Fellow councillors withdraw support for Ó Súilleabháin’s motion on mural to honour local leaders ahead of civil war centenary
A member of Gorey-Kilmuckridge Municipal District told his fellow councillors he was “fed up of the bull*t” as a discussion about a mural got messy at last week’s meeting.
Prior to the meeting, Cllr Fionntán Ó Súilleabháin had secured the backing of six other councillors for his motion proposing a mural to honour local figures like Liam Mellows, Seán Etchingham and Máire Comerford as part of the centenary programme.
However, by the time of the meeting at the Upton Court Hotel came around, only Cllr Diarmuid Devereux supported the motion.
Cllr Ó Súilleabháin asked what happened to those who had given their support and why they hadn’t contacted them in advance to say they had withdrawn their names.
“This motion had seven names,” he said, before District Manager Philip Night confirmed that a number of councillors had been in touch to ask for their names to be withdrawn.
Cllr Devereux said that he had supported the motion on the day it was drawn up because it was the first proposal of any significance with regard to the civil war centenary.
“I didn’t realise my name had been removed but as 2022 is moving closer all the time, Gorey, as far as I’m aware, is the only place in Leinster that has three significant leaders remembered with Liam Mellows buried within a four- to five-mile radius of the town.
“We need to commemorate the centenary but it needs to be done outside of politics.
“If we had small groups of various parties involved in deciding what to do, something apart from a remembrance stone, it might bring us options for reasonable things to do over the coming year,” he said.
Cllr Joe Sullivan criticised Cllr Ó Súilleabháin for speaking about the lack of courtesy shown, adding that he had deleted him as a friend on Facebook. Cllr Ó Súilleabháin said he was not aware of that.
Cllr Andrew Bolger apologised to Cllr Ó Súilleabháin, saying that he should have told him he had removed his name.
“Afterwards, I didn’t feel that the motion was not what I wanted and I was bounced in to agreeing to it,” he said.
Cllr Donal Kenny said that he wasn’t totally in favour of murals, as they don’t get the maintenance and can look “shabby” but understood that word had been sent back to Cllr Ó Súilleabháin.
Cllr Anthony Donohoe suggested that another art form be commissioned that was “classier” than a mural on a building, as they require money to be replenished.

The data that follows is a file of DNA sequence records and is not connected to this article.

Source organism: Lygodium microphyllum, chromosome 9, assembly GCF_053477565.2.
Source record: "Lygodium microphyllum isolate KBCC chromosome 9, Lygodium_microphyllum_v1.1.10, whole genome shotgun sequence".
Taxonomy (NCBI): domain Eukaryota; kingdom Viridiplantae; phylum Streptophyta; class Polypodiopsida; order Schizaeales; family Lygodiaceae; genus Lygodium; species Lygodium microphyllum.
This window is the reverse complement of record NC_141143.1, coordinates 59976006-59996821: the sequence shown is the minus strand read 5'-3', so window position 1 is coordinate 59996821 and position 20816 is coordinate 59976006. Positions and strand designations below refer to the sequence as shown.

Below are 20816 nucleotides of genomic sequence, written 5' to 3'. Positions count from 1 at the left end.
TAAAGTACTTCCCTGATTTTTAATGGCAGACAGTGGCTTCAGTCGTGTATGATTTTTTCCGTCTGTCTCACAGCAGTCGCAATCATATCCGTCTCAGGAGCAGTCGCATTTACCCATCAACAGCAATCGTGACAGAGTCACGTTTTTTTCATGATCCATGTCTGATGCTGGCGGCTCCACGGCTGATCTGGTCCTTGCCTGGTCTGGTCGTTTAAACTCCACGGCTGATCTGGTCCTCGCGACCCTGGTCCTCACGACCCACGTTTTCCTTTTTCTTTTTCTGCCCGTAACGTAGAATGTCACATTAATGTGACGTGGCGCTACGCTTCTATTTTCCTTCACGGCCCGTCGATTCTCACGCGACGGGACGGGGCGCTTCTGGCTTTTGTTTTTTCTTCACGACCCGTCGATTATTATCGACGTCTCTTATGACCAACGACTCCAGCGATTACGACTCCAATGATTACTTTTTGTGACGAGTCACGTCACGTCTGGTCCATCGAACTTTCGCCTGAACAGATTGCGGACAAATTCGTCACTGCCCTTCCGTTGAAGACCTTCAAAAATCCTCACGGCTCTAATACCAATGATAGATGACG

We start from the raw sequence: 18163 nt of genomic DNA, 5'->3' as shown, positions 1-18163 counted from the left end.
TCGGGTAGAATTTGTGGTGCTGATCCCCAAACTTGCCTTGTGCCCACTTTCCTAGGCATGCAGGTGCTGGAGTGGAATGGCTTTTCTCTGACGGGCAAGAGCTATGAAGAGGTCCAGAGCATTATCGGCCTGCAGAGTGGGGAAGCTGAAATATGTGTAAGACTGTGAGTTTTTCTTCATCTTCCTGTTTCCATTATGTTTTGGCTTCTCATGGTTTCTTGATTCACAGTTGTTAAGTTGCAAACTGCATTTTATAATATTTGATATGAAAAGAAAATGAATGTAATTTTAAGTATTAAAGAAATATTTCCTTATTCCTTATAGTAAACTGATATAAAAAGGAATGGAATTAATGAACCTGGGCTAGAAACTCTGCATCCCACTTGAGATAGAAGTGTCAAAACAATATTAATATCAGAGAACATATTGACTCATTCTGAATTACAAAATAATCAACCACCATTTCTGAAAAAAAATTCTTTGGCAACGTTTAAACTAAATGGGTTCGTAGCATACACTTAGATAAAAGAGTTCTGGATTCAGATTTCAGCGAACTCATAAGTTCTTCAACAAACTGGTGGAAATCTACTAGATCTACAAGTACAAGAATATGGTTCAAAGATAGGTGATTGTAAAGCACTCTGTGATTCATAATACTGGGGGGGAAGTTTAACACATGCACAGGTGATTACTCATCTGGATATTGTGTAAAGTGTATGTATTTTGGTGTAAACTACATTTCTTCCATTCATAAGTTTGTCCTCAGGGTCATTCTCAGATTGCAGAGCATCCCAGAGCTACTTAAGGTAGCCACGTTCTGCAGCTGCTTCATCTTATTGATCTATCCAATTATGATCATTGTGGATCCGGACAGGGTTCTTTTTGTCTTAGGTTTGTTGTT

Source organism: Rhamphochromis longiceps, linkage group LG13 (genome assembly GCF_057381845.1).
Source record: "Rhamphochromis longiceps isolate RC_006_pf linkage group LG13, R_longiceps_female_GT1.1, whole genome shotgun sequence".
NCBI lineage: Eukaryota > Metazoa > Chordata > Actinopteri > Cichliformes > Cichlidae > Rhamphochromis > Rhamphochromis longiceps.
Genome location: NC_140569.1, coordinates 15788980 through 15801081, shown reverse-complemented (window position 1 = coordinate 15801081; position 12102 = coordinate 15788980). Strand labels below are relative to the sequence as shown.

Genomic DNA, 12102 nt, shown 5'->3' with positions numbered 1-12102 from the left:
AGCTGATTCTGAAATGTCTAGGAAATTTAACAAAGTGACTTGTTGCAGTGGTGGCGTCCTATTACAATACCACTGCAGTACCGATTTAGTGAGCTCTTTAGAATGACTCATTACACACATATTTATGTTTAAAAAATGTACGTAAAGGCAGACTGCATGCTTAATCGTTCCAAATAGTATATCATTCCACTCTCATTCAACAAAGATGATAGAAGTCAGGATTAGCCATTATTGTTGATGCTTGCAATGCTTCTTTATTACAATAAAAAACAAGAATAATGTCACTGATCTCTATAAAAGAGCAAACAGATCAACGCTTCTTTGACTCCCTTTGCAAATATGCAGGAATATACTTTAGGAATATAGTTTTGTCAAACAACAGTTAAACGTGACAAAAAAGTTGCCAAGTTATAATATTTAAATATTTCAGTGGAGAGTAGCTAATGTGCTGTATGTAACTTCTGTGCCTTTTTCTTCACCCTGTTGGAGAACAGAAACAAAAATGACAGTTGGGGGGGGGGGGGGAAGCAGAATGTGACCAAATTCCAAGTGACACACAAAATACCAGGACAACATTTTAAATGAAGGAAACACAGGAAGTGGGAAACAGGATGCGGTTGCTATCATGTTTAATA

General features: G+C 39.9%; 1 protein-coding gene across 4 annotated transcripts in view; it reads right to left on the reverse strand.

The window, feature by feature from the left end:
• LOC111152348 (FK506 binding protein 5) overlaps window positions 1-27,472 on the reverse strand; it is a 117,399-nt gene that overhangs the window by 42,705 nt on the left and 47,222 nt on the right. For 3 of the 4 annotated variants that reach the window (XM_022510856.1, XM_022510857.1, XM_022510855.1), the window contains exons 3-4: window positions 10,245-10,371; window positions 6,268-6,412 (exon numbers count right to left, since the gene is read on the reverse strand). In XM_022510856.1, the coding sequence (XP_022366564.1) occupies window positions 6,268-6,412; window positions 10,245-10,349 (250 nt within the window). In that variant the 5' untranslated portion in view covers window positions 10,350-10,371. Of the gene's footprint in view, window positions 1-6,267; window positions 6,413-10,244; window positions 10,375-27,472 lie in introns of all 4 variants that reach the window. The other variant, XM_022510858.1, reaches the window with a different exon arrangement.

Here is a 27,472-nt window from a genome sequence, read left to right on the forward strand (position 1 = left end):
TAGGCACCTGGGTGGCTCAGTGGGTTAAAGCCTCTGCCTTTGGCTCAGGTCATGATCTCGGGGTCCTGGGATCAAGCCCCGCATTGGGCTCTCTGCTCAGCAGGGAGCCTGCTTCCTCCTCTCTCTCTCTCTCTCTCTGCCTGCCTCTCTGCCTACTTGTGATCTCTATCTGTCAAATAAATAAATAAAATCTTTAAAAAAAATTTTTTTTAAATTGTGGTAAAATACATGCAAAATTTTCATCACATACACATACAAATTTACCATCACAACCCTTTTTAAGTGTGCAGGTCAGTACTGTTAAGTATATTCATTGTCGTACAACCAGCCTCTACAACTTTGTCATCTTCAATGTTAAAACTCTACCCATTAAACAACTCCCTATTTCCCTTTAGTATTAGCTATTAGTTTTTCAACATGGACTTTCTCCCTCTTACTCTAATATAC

“We need to be a little bit more thoughtful, we can think differently than a stone or a boulder for this,” he said.
Responding, Cllr Ó Súilleabháin said those who had removed their names from the motion had done so for “pathetic political reasons”.
“People in this room have posed for murals all around Gorey and Courtown and the idea and spirit behind this is not about a rock or mural. It was put in to be cooperative and have broad agreement to get people talking. We want to create something educational so people are talking once again about Liam Mellows, Seán Etchingham and Máire Comerford. It’s very simple and straight forward,” he said.
Cllr Willie Kavanagh said that it should be up to the Gorey councillors to decide, but added that Cllr Ó Suilleabháin was from a party “well used to manoeuvres”.
“This is a waste of meeting time and we need to change the wording of the motion,” he said.
Cllr Devereux said that his fellow councillors “shouldn’t carry on like this” and that politics needed to be taken out of the debate – something Cllr Ó Súilleabháin agreed with.
“Murals have been fantastic in this district and this motion is not about murals. I support the motion to recognise Liam Mellows, Seán Etchingham and Máire Comerford, particularly due to my background in Wexford GAA, but that this mural is the beginning and end of the proposal, that doesn’t make sense”.
Cllr Breen said that “cool heads” were needed as the debate had got heated, while Cllr Mary Farrell said that she was “totally confused”.
It was then suggested that Cllr Ó Súilleabháin take the word “mural” out of the motion for it to be agreed to.
Cllr Donohoe suggested that he had always been against murals, but proposed an amendment to the motion that would instead ask for a fitting commemoration as part of the centenary, which Cllr Kavanagh agreed to.
Cllr Ó Súilleabháin said that he was shocked that all of a sudden councillors were against murals and that nothing was ever straight forward in the council.
“I wanted a mural to be one part of a larger programme but at this stage, I’m fed up of the bullsh*t that goes on in here,” he said.
Cllr Sullivan said that a mural would restrict the council and “ties us in too tight”. He suggested that a statue or standing piece of art be created using iron.
“We want something that stands the test of time and I propose we come up with a committee around 1922,” he said.
It was then suggested that the conversation had gotten “crazy” and that political football was taking place.
Cllr Breen said that the matter needed to be discussed further but held a vote on the motion and the counter proposal which was seconded by Cllr Sullivan. The counter proposal was supported by Cllr Breen, Cllr Sullivan, Cllr Bolger, Cllr Willie Kavanagh, Cllr Donal Kenny and Cllr Anthony Donohoe.